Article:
Micro Level: Intrapersonal Relationships
Mezzo Level: Interpersonal Relationships
Macro Level: Transpersonal Relationships
Bird feeders as well as flowering bushes surrounded the building. Being sensitive to the need to feel connected to something bigger, I encouraged Sue to look out her window to enjoy the changing seasons and to go on outings arranged by activities staff.
Therapeutic conditions that a client experiences as spiritually sensitive provide a foundation for relational spirituality. Spiritually sensitive practice means social workers are sensitive to a client's need for meaningful, life enhancing relationships and that social workers have the capacity to recognize how a therapeutic relationship can help clients experience significant relationships as life enhancing. Based on Buber's (1970) theory of dialogue, "I-Thou" communication validates a client's human dignity and worth and recognizes that all clients deserve respect. "I-Thou" communication provides a way to impart spiritual sensitivity throughout the provision of care.
For example, generalist qualities such as collaboration, cohesion, empathy, goal consensus, positive regard, affirmation, congruence, and genuineness significantly influence treatment outcomes (Norcross, 2012). These relational qualities also provide a foundation for advanced psychotherapeutic interventions such as client-centered and existential therapy as well as dignity therapy and relational social work. So, as with generalist interventions, spiritual sensitivity can be conveyed through advanced generalist and clinical interventions. Congruent with the concept of relational spirituality, spiritual sensitivity requires the professional capacity to facilitate relationships that enhance life meaning, starting with the therapeutic relationship.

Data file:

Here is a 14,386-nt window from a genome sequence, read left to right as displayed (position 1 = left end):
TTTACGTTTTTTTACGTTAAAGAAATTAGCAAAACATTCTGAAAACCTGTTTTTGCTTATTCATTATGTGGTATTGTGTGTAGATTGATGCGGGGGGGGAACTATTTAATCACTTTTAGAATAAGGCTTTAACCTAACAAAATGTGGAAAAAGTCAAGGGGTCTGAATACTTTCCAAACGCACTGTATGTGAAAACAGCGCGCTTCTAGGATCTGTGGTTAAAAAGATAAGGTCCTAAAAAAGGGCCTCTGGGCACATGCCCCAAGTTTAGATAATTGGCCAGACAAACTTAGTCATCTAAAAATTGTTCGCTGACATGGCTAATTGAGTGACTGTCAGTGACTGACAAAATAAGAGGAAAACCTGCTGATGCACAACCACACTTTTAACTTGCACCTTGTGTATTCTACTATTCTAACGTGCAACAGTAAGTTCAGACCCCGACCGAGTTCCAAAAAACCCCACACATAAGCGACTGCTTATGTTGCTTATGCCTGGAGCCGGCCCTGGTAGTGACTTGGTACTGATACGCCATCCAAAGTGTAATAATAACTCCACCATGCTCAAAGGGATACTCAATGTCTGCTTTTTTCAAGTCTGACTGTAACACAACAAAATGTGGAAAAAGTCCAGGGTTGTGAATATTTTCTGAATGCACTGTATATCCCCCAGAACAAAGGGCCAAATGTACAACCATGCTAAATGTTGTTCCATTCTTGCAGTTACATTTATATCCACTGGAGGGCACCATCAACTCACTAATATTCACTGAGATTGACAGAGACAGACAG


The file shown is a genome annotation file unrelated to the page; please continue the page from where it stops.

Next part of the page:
Author's note: This article is based on some of the research done for the author's book Spirituality and Hospice Social Work, Columbia University Press.
— Ann M. Callahan, PhD, LCSW, teaches social work at the University of Tennessee, Knoxville and is a clinical social worker for MedOptions Behavioral Health Services. She has more than 20 years of social work related experience. Callahan specializes in spiritually sensitive hospice and palliative social work.
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Faver, C. A. (2004). Relational spirituality and social caregiving. Social Work, 49(2), 241-249.
Hodge, D. R. (2016). Spiritual competence: What it is, why it is necessary, and how to develop it. Journal of Ethnic and Cultural Diversity in Social Work, 1-16. doi: 10.1080/15313204.2016.1228093.
Norcross, J. C. (Ed.). (2012). Evidence-based therapy relationships. Retrieved from http://www.nrepp.samhsa.gov/pdfs/Norcross_evidence-based_therapy_relationships.pdf.
Callahan, A. M. (2017b, February). Therapeutic relationship as a spiritual resource. Webinar for the North American Association of Christians in Social Work. Retrieved from http://www.nacsw.org/.